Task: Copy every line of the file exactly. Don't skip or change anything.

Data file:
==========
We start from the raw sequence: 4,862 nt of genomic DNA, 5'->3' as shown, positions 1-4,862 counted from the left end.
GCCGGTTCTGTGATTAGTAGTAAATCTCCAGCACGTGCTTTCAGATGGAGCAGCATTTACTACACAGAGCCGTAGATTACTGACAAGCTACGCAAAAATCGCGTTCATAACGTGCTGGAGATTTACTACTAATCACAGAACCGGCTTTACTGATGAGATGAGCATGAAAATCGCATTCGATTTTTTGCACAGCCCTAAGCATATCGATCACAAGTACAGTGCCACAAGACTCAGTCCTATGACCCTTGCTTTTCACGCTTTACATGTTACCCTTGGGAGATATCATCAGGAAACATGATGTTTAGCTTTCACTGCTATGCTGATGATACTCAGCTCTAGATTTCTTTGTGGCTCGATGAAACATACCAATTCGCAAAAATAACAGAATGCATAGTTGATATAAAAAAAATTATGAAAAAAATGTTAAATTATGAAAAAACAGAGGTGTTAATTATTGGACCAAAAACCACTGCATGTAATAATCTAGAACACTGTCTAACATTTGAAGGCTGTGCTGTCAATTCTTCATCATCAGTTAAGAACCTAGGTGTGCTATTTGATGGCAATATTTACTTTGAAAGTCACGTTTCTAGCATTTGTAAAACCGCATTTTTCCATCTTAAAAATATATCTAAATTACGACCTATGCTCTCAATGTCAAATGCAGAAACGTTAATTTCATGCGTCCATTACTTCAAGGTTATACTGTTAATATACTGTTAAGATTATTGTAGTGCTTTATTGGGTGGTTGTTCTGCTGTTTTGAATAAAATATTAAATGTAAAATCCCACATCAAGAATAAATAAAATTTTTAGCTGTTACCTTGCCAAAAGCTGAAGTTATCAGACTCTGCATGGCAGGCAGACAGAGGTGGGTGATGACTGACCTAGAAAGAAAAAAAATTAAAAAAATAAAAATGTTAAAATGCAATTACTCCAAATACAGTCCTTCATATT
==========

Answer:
We start from the raw sequence: 4,862 nt of genomic DNA, 5'->3' as shown, positions 1-4,862 counted from the left end.
GCCGGTTCTGTGATTAGTAGTAAATCTCCAGCACGTGCTTTCAGATGGAGCAGCATTTACTACACAGAGCCGTAGATTACTGACAAGCTACGCAAAAATCGCGTTCATAACGTGCTGGAGATTTACTACTAATCACAGAACCGGCTTTACTGATGAGATGAGCATGAAAATCGCATTCGATTTTTTGCACAGCCCTAAGCATATCGATCACAAGTACAGTGCCACAAGACTCAGTCCTATGACCCTTGCTTTTCACGCTTTACATGTTACCCTTGGGAGATATCATCAGGAAACATGATGTTTAGCTTTCACTGCTATGCTGATGATACTCAGCTCTAGATTTCTTTGTGGCTCGATGAAACATACCAATTCGCAAAAATAACAGAATGCATAGTTGATATAAAAAAAATTATGAAAAAAATGTTAAATTATGAAAAAACAGAGGTGTTAATTATTGGACCAAAAACCACTGCATGTAATAATCTAGAACACTGTCTAACATTTGAAGGCTGTGCTGTCAATTCTTCATCATCAGTTAAGAACCTAGGTGTGCTATTTGATGGCAATATTTACTTTGAAAGTCACGTTTCTAGCATTTGTAAAACCGCATTTTTCCATCTTAAAAATATATCTAAATTACGACCTATGCTCTCAATGTCAAATGCAGAAACGTTAATTTCATGCGTCCATTACTTCAAGGTTATACTGTTAATATACTGTTAAGATTATTGTAGTGCTTTATTGGGTGGTTGTTCTGCTGTTTTGAATAAAATATTAAATGTAAAATCCCACATCAAGAATAAATAAAATTTTTAGCTGTTACCTTGCCAAAAGCTGAAGTTATCAGACTCTGCATGGCAGGCAGACAGAGGTGGGTGATGACTGACCTAGAAAGAAAAAAAATTAAAAAAATAAAAATGTTAAAATGCAATTACTCCAAATACAGTCCTTCATATT